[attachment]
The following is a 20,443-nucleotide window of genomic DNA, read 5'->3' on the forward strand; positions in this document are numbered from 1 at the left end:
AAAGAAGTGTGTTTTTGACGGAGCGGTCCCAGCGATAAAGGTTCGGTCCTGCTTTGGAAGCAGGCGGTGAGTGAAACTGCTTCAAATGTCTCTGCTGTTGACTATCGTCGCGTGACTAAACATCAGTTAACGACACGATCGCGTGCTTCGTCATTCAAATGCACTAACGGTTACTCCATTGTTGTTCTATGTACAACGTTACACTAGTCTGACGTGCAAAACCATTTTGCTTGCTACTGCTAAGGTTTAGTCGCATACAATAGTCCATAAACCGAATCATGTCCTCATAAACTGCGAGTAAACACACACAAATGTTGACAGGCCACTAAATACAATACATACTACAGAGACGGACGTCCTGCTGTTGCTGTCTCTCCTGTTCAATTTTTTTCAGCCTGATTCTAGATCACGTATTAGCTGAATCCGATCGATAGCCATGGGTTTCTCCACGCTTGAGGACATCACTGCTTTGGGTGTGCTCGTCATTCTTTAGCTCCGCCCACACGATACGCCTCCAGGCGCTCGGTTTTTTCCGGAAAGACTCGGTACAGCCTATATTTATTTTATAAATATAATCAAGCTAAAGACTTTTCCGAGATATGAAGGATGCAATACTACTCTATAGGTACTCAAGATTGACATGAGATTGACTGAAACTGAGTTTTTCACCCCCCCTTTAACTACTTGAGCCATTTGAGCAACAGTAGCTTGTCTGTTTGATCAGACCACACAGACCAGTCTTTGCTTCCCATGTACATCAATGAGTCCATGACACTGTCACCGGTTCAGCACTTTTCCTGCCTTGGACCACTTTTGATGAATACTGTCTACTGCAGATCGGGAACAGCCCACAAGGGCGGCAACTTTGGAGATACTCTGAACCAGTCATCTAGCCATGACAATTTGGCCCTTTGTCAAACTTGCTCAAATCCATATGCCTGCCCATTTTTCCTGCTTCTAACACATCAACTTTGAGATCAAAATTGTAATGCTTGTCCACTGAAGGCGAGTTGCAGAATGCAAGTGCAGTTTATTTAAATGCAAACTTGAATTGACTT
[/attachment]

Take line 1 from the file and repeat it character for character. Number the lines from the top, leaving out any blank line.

The following is a 20,443-nucleotide window of genomic DNA, read 5'->3' on the forward strand; positions in this document are numbered from 1 at the left end: